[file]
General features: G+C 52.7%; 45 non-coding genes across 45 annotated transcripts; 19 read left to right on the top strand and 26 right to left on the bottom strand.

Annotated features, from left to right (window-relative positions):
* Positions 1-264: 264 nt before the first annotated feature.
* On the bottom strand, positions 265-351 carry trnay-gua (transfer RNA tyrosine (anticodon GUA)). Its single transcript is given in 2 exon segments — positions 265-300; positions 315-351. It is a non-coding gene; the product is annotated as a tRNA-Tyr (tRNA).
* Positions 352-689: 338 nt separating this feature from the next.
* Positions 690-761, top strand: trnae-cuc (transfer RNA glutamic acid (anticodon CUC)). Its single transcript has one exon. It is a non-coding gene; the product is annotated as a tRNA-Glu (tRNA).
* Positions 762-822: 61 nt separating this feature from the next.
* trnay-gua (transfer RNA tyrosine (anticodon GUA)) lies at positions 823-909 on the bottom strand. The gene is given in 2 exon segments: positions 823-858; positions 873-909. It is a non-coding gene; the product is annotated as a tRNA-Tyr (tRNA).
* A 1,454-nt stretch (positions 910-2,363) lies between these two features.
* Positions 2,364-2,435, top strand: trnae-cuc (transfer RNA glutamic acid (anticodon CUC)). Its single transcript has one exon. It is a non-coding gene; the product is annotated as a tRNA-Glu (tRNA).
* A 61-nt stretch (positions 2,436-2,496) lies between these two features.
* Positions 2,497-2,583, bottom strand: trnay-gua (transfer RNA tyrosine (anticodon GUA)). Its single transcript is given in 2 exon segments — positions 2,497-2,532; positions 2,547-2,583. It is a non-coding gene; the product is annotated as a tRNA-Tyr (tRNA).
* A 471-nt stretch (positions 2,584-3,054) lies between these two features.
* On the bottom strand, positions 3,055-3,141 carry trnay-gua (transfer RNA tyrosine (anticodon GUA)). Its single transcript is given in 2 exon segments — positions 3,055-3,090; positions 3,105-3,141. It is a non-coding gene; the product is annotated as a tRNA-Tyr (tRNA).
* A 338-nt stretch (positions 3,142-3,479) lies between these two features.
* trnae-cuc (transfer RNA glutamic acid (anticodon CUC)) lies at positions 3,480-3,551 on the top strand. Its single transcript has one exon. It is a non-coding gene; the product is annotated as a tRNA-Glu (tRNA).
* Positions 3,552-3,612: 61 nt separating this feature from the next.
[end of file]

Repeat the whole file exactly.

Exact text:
General features: G+C 52.7%; 45 non-coding genes across 45 annotated transcripts; 19 read left to right on the top strand and 26 right to left on the bottom strand.

Annotated features, from left to right (window-relative positions):
* Positions 1-264: 264 nt before the first annotated feature.
* On the bottom strand, positions 265-351 carry trnay-gua (transfer RNA tyrosine (anticodon GUA)). Its single transcript is given in 2 exon segments — positions 265-300; positions 315-351. It is a non-coding gene; the product is annotated as a tRNA-Tyr (tRNA).
* Positions 352-689: 338 nt separating this feature from the next.
* Positions 690-761, top strand: trnae-cuc (transfer RNA glutamic acid (anticodon CUC)). Its single transcript has one exon. It is a non-coding gene; the product is annotated as a tRNA-Glu (tRNA).
* Positions 762-822: 61 nt separating this feature from the next.
* trnay-gua (transfer RNA tyrosine (anticodon GUA)) lies at positions 823-909 on the bottom strand. The gene is given in 2 exon segments: positions 823-858; positions 873-909. It is a non-coding gene; the product is annotated as a tRNA-Tyr (tRNA).
* A 1,454-nt stretch (positions 910-2,363) lies between these two features.
* Positions 2,364-2,435, top strand: trnae-cuc (transfer RNA glutamic acid (anticodon CUC)). Its single transcript has one exon. It is a non-coding gene; the product is annotated as a tRNA-Glu (tRNA).
* A 61-nt stretch (positions 2,436-2,496) lies between these two features.
* Positions 2,497-2,583, bottom strand: trnay-gua (transfer RNA tyrosine (anticodon GUA)). Its single transcript is given in 2 exon segments — positions 2,497-2,532; positions 2,547-2,583. It is a non-coding gene; the product is annotated as a tRNA-Tyr (tRNA).
* A 471-nt stretch (positions 2,584-3,054) lies between these two features.
* On the bottom strand, positions 3,055-3,141 carry trnay-gua (transfer RNA tyrosine (anticodon GUA)). Its single transcript is given in 2 exon segments — positions 3,055-3,090; positions 3,105-3,141. It is a non-coding gene; the product is annotated as a tRNA-Tyr (tRNA).
* A 338-nt stretch (positions 3,142-3,479) lies between these two features.
* trnae-cuc (transfer RNA glutamic acid (anticodon CUC)) lies at positions 3,480-3,551 on the top strand. Its single transcript has one exon. It is a non-coding gene; the product is annotated as a tRNA-Glu (tRNA).
* Positions 3,552-3,612: 61 nt separating this feature from the next.